'What I wish I knew when my son was diagnosed with congenital heart disease.'

With my first child, I never made a pregnancy announcement on social media. I never shared ultrasound pictures or did a maternity photo shoot with tiny shoes. Even though my pregnancy was a surprise, my partner and I were excited, until we were scared. 

At our 20 week ultrasound, we found out our baby had congenital heart disease (CHD) and would need open heart surgery to have a chance at life. 

Six and a half years after that scan, my son is in year one. He has a wicked sense of humour, is an adventurous biker, and loves to understand how things work. He’s learning to read, he’s taking a hip hop class, and looking forward to Lego camp. Meeting him, you’d never know he had been a sick baby, kept alive by a feeding tube and an intense cocktail of medication. 

Watch: Jimmy Kimmel on his newborn son's heart disease. Post continues after video.

Video via Mamamia.

I wish I could go back to myself in those early days of pregnancy and pre-surgery and give myself a hug. Many days felt hopeless as we went to appointment after appointment, waiting for our baby to be strong enough for lifesaving surgery. With no guarantees, it was hard to imagine our family’s future. 


Here are some things I know now that I wish I’d known then.

1. Congenital heart disease is not uncommon.

It’s actually the most common birth defect in Australia with about 1 in 100 babies born with some form of it. As a result, there are experts in this field and well-equipped hospitals. Survival rates are high and there’s every reason to be optimistic. 

2. This baby will live.

He’ll not only survive but thrive. He’ll be smart, funny, rambunctious and downright rude sometimes. The tests and appointments seem endless but one day it’ll just be annual check-ups. This baby is going to make it.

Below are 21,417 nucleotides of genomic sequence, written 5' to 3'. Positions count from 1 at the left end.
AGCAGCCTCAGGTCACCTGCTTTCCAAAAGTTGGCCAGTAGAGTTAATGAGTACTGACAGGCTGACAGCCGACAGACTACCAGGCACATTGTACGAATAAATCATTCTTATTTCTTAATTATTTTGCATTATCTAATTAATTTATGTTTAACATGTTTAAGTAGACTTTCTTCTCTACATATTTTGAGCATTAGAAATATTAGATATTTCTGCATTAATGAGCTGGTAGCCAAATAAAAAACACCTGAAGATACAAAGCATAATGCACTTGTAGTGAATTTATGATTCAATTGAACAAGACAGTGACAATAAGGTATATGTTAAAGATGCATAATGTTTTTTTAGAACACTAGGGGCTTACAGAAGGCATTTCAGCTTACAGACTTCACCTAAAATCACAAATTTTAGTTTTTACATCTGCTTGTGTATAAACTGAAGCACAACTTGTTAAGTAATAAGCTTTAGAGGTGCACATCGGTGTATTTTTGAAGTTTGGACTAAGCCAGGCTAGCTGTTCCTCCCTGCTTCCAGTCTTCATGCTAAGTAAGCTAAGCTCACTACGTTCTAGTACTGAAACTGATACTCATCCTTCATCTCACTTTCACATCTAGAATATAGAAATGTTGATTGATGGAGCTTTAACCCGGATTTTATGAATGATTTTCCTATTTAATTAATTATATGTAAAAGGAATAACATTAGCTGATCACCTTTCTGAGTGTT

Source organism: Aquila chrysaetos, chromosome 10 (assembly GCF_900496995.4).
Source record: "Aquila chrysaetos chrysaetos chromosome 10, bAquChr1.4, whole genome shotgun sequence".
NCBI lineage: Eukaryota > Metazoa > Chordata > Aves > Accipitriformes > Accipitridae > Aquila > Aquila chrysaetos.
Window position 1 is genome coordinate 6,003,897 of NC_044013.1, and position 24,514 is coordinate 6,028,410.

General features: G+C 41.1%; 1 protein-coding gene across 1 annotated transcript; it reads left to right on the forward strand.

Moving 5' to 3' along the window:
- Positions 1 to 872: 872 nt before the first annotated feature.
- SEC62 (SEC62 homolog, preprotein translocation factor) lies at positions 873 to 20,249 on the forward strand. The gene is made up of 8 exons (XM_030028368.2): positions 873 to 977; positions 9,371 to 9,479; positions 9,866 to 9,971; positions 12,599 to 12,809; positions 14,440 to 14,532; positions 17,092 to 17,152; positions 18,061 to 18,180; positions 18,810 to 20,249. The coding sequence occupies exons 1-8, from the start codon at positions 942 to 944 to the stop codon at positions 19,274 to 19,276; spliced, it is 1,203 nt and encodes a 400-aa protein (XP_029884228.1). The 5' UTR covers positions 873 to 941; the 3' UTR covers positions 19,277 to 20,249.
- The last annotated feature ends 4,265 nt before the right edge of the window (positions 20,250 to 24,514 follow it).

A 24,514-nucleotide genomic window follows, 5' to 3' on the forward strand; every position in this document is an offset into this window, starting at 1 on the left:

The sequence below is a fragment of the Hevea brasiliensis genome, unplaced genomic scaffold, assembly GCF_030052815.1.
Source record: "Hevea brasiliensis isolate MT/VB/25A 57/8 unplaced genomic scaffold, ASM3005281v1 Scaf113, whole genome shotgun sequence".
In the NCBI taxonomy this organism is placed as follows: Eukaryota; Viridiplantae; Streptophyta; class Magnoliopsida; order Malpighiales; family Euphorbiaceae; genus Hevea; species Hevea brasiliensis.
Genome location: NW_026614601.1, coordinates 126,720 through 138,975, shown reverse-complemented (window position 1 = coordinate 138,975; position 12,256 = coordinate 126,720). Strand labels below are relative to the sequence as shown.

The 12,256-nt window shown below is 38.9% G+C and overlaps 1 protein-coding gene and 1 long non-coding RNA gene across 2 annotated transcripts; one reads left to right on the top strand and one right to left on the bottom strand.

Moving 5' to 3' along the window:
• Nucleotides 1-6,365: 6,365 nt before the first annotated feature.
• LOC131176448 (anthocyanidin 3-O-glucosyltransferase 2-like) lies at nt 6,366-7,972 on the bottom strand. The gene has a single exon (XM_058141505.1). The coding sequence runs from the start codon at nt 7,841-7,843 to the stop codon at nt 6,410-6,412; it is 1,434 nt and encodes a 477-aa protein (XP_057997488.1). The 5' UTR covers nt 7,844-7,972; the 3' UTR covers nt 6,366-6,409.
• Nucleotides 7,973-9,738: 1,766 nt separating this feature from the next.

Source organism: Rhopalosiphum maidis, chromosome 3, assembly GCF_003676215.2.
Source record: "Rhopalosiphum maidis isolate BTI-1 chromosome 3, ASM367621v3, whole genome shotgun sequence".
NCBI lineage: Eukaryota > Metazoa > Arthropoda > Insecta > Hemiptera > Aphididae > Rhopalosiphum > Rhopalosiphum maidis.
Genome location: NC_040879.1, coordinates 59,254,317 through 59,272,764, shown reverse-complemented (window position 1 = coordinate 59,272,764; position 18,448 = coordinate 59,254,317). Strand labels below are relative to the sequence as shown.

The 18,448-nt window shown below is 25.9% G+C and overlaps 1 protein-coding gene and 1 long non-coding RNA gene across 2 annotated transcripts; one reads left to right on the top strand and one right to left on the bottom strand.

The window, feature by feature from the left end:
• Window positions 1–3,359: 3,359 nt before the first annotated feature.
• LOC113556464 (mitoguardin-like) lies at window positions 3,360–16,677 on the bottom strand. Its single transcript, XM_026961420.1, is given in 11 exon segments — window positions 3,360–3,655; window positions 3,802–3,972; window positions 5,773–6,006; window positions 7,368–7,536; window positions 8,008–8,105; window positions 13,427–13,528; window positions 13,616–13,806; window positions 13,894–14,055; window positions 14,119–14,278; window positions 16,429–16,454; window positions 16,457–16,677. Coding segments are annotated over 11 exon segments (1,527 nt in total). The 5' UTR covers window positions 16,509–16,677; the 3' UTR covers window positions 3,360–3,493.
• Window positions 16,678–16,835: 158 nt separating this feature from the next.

3. It’s NOT your fault.

Was it the glass of wine I had before I knew I was pregnant? Was it going on an airplane? Because I wasn’t immediately excited to be pregnant? Although these thoughts run through my head, research says the cause of CHD is still largely unknown. My doctors have told me repeatedly it’s not my fault and I believe them.

4. This child will drive you crazy.

He’ll refuse the meal you’ve just made, hit his sister, throw his shoes and push your buttons like you never thought possible. This child will do all the things healthy children do to drive their parents nuts.


5. You’ll still be scared.

Watching my son fall off his bike or run straight into a fence looking the other way can be terrifying. I clench my fists until he gets up and I wonder if his chest took any impact. I try not to overreact. I watch his lips to see if they’re turning blue, I check his chest as he wriggles away to keep playing. He’s fine but it takes me some time to recover from each tumble.

6. You’ll be brave enough to do it all again.

Getting pregnant a second time was terrifying. I still wasn’t confident enough to share a maternity announcement, but despite the struggles of round one, we wanted to give our heart baby a sister to torture. She was born without CHD.

Image: Supplied.


7. CHD is just one chapter.

Surviving heart surgery used to be my son’s story. But as he gets older, goes to school, and develops interests, we talk less about his surgery. Friends don’t ask about his health and it isn’t top of mind. His accomplishments have become less about his heart condition and more aligned with his interests and who he’s choosing to become. 

8. He’s growing up strong.

My son is proud of his story. He knows his past, sees pictures of himself with a feeding tube, and keeps going. He is an example of CHD not slowing kids down. He’s a zipper-kid (nickname for the chest scar) and he’s living life to the fullest. 

Every time we’re in the heart clinic waiting room, I see sick babies and new parents with scared eyes. I want to tell them it’ll be okay. I wish I could reassure them and let them see what a full life my son is living, that we all are living. I want those parents to know that the trauma is real and the fear is palpable but there is joy waiting on the other side of heart surgery.

Feature Image: Supplied.

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